S&P 500 companies last year splurged a record $882 billion on buying back their own shares, and this year the party could get even wilder. With Americans facing pain at the pump, the seven big oil companies are on track to blow $38 billion on share repurchases in 2022.

The new White House budget proposal, presented by Office of Management Director Shalanda Young, would put a damper on the buybacks party. The plan would prohibit top executives from selling their personal stockholdings for several years after a buyback. This would prevent CEOs from timing share repurchases to cash in personally on a short-term price pop that they themselves artificially created. 
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Could Joe Biden Be Channeling Thomas Paine?
The great pamphleteer of the American Revolution, Thomas Paine, had much more on his mind than mere independence from the British. Paine spent his life, a new analysis of his work notes, advocating for a democratic “commonwealth” that shared the wealth, a new society that freed all people “from domination both political and economic.” An important step toward that society, Paine believed, would be a wealth tax, a levy on grand private fortune. Today, over two centuries later, we may finally have a President who’s taking Tom Paine to heart. The just-unveiled new Joe Biden budget is proposing that America’s richest start paying Uncle Sam — for the first time ever — what amounts to an annual wealth tax.’s Sam Pizzigati has more.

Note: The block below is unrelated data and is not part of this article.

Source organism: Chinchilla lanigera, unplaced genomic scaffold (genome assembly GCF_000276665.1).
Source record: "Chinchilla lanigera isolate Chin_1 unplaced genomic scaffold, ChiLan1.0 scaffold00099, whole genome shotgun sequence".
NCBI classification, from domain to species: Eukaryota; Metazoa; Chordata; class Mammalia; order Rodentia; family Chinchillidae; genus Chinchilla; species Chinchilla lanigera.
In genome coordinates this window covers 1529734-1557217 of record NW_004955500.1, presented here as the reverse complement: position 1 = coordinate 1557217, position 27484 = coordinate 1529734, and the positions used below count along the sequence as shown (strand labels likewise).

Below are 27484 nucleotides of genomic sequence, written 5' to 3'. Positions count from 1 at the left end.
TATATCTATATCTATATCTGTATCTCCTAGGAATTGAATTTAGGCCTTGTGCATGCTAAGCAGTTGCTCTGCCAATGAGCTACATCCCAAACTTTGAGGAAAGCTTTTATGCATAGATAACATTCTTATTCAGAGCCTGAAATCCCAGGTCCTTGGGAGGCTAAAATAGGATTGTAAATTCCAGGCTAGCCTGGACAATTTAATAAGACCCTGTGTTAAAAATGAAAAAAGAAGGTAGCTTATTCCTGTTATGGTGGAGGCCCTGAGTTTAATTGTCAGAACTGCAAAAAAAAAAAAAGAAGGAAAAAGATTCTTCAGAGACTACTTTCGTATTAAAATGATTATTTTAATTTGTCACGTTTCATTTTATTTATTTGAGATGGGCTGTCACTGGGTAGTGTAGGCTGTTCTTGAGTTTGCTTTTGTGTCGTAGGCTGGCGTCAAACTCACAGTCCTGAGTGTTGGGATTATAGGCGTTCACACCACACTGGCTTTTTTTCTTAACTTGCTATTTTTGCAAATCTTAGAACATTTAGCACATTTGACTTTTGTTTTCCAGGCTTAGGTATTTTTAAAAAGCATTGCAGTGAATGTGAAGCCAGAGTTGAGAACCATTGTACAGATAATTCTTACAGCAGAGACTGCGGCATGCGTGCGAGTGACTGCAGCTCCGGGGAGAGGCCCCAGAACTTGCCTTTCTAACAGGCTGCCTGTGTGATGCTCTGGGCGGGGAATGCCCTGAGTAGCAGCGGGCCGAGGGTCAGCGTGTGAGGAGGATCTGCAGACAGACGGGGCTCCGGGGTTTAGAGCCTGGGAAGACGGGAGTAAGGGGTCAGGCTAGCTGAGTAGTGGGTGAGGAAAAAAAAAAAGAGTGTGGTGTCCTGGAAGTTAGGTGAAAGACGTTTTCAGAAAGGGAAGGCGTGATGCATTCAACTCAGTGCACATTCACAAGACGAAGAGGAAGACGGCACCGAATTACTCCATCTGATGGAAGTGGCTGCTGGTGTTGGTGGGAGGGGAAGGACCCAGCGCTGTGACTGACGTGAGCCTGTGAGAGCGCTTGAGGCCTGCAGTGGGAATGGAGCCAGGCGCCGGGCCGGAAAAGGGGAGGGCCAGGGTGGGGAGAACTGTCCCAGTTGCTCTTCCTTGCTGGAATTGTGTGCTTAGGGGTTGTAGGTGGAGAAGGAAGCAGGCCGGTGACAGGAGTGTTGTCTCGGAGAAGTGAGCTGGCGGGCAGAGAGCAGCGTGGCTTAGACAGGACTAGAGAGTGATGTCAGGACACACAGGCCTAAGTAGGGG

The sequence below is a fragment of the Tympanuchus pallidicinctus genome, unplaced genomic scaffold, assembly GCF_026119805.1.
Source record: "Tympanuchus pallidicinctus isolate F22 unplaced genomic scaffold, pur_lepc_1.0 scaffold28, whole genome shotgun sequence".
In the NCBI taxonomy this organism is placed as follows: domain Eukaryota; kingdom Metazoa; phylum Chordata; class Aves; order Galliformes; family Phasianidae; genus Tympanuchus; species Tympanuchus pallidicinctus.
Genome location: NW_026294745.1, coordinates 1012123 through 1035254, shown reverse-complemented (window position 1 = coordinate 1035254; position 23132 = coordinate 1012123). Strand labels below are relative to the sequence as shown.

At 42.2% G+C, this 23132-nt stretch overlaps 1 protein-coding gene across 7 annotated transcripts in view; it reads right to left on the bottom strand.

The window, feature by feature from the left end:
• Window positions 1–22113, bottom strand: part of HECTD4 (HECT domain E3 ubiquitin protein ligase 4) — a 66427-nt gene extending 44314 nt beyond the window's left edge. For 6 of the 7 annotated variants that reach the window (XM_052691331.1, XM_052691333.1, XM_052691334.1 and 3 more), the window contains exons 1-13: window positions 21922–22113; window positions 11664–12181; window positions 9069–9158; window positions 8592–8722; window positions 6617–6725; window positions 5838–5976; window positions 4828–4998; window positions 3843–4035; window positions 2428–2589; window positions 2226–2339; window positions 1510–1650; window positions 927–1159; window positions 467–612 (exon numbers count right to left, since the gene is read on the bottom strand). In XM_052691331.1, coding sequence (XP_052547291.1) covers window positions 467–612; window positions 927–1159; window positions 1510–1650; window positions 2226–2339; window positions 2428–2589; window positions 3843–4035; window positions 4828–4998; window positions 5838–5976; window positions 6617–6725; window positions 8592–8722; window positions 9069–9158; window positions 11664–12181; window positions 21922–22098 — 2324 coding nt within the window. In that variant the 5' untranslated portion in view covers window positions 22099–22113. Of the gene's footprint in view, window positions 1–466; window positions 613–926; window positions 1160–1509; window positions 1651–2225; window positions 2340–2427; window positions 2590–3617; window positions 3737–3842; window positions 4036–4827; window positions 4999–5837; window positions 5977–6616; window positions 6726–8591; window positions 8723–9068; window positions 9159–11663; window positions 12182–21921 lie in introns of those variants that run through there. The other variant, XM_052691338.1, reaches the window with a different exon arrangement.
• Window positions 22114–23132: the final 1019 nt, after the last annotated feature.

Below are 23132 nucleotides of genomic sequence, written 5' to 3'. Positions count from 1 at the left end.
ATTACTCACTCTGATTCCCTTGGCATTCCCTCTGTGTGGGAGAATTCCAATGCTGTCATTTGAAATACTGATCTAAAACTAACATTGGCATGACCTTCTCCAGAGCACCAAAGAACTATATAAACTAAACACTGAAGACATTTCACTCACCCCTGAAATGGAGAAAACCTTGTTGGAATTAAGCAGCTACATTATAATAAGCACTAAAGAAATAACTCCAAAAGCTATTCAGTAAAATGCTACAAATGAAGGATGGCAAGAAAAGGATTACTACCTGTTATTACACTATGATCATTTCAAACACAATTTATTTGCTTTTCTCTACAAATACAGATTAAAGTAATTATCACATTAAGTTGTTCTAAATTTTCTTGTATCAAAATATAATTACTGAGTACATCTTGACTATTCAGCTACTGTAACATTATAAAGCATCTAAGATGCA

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What's on 

Domenica Ghanem, Two Years In, We Need To Learn the Lessons of This Pandemic. America’s pre-existing condition when the pandemic hit just happened to be inequality. That is a “normal” we should never return to.

Marina Durano, Financialization of the Global Care Economy: Maximizing Profits at the Expense of Those in Need. Only through democratized finance can we build a care economy that supports the rights of women, workers, and care receivers.